Kevin Stevens
Kevin Stevens
What's Old is New Again

What's Old is New Again

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$12 billion. That’s the investment amount potentially earmarked for companies labeled ESG by the end of the year. For comparison, that’s more than the total amount invested into cleantech companies over the last 5 years.

A good part, if not the majority, of this capital, is flowing from firms active in the oil and gas sector. The reasons are obvious - no one wants to spend money getting oil out of the ground.

It’s way too early to know how these SPACs will play out for investors. But, if these firms are truly interested in joining the energy transition with an alternative to their current strategy in search of differentiated returns, there’s a different one they should be contemplating.

What’s old is new again

Industrial giants have long relied on growth and/or pivot through mergers and acquisitions not related to the core business.

The last qualifier is very important here. This strategy is not to acquire businesses that when combined with existing assets create operating efficiencies.

Instead, I'm suggesting a strategy like the one used by Roper and Danaher. Both of these industrial giants re-made their businesses over the last two decades via M&A but did so in very different ways.

Roper focused on adding asset-light, capital-efficient businesses to its portfolio. The goal was to create a flywheel where each dollar of growth drove returns for further acquisition of increasingly capital-efficient businesses.

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Danaher had the same strategy but deployed different tactics. They were one of the first industrial companies to master the lean manufacturing philosophy.

Instead of acquiring cash efficiency, they acquired companies where they could add margins by implementing their operational system. They went after solid assets with the same razor/razorblade model of their core businesses and executed with precision.

These acquisitions took Danaher from a company focused on siding and rubber to one focused on healthcare, dental supplies, and tools. If you look at it through this lens, any pivot to a new industry seems trivial.

Today, Danaher has a market cap near $115B and has spun out Fortive ($25B) and Enivsta ($5B).

How would this work in energy?

Rather than speculate which type of strategy would work (hard asset v. technology), the firms that could execute it, or the potential acquisition targets, we should focus on why now is the time to try something different to ensure future viability.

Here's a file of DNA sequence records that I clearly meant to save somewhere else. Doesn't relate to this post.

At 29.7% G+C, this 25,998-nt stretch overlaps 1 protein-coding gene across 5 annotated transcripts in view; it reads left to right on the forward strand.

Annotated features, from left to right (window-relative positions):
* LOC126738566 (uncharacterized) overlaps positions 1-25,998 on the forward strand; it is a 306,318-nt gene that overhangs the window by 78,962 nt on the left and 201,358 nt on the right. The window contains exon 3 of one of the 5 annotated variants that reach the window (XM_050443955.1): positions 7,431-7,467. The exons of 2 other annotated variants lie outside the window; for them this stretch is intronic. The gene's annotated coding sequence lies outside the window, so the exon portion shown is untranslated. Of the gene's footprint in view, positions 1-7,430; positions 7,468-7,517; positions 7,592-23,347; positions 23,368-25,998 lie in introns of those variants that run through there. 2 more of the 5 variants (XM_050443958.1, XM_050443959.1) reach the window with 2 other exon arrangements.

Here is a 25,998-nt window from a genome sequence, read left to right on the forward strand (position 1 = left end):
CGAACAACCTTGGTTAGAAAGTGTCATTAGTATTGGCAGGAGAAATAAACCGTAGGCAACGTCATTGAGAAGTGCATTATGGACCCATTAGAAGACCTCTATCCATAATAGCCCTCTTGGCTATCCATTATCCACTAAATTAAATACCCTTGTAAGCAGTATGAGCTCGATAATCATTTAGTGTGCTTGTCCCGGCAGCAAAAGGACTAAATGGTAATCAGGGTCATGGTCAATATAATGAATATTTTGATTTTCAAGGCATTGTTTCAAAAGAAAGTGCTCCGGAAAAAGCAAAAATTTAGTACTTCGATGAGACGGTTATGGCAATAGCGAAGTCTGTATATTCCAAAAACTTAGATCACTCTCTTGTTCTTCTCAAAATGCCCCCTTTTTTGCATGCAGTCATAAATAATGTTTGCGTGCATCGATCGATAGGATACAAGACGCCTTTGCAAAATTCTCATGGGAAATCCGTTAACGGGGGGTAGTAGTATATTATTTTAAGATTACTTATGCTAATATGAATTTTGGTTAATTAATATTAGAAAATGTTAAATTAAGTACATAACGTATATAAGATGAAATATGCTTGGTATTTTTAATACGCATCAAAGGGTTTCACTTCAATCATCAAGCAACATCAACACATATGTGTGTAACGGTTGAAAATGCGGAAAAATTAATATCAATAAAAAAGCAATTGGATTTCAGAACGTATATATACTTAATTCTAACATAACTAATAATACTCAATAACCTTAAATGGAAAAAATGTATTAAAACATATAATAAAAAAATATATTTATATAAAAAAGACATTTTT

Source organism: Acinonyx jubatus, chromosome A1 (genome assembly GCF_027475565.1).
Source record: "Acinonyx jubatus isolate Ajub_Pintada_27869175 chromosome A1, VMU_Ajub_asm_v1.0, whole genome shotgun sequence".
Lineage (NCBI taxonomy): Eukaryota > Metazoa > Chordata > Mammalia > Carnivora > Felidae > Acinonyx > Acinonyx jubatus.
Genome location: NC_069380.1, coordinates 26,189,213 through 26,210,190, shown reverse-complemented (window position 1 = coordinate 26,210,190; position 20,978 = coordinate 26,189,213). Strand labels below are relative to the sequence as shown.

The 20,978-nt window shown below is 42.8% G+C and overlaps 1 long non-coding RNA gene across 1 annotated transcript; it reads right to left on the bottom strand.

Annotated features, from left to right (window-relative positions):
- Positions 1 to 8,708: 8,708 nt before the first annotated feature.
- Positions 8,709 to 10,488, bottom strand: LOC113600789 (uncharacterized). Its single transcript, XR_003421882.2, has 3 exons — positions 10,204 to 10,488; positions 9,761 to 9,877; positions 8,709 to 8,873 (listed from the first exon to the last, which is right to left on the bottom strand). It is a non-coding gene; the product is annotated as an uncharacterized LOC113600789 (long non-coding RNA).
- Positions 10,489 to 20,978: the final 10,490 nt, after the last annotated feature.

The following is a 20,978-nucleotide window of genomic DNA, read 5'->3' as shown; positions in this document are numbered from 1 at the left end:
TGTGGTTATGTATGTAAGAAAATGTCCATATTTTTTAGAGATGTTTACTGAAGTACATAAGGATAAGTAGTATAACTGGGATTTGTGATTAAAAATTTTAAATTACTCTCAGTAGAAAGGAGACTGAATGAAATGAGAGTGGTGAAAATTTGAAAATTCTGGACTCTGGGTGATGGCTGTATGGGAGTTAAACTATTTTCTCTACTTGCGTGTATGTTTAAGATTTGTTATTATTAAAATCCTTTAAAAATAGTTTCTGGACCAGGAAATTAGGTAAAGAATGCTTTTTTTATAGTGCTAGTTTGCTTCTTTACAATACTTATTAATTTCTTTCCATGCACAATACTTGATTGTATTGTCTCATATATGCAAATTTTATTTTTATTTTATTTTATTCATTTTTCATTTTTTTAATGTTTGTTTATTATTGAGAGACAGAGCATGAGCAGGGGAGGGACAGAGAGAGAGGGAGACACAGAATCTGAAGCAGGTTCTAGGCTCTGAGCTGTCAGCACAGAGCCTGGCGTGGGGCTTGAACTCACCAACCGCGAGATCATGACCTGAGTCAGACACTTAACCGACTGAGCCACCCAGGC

1. The cost-of-capital spread between technology and energy is wide, arbitrage will be more difficult but the potential rewards are larger.
  2. The total market value of oil and gas has peaked. We may see the price per barrel come back, but the total volume will not return.
  3. The opportunity cost is low - even the best oil and gas companies will be capped on their returns over the next 20 years and margins will be captured by the biggest firms through consolidation.
  4. The worst-case scenarios are the same, assets that go to near zero if not operated correctly.

Danaher and Roper prove that tactics within this strategy can be different and still produce massively positive outcomes.

However, the businesses did have three commonalities that must be true here as well:

  1. A world-class CFO
  2. A repeatable operating philosophy
  3. Deal-terms that are simple and mandatory

Here are the 8 criteria that each potential acquisition target should meet regardless of post-acquisition tactics:

  • Non-cyclical business - oil and gas operators and investors have felt the pain of the boom and bust cycle for too long. Instead, focus on investing in stable, predictable assets like electricity or software.
  • Solid, but not exponential growth. We're looking for deals that are not splashy enough for most acquirers, likely in the range of 10-15% annually.
  • The gross margin to operating margin spread is wide. We want businesses that have room for improvement with capital investment and structure.
  • Small, niche assets regardless of a hardware or software strategy - sub $250M acquisition price. The acquisition can be a combination of debt and cash.
  • Lower asset intensity than E&P or midstream
  • Good business within niche parts of energy, excellent management
  • Assets that can be operated autonomously and will not be integrated. This lowers the risk of culture clash between, tech and/or renewables and oil+gas.
  • Prioritize top-line growth and align management incentives accordingly. The goal is to lock in talented teams for the long haul.

What would I do?

The strategy I would employ given this environment would be similar to Taleb’s barbell framework. I would seek out cash-flowing, non-cyclical assets that enable the acquisition of technological long-shots where my assets are the first and best customer.

For me, technology means software because it’s where I am most comfortable. But, it’s plausible a great oil and gas firm could continue operating a select few assets that are cash flow accretive while working on complex technologies like carbon capture.

Some of you reading this will undoubtedly think I’m completely crazy and this could never work. But, now is the time for oil and gas firms to take a chance and position themselves for the future.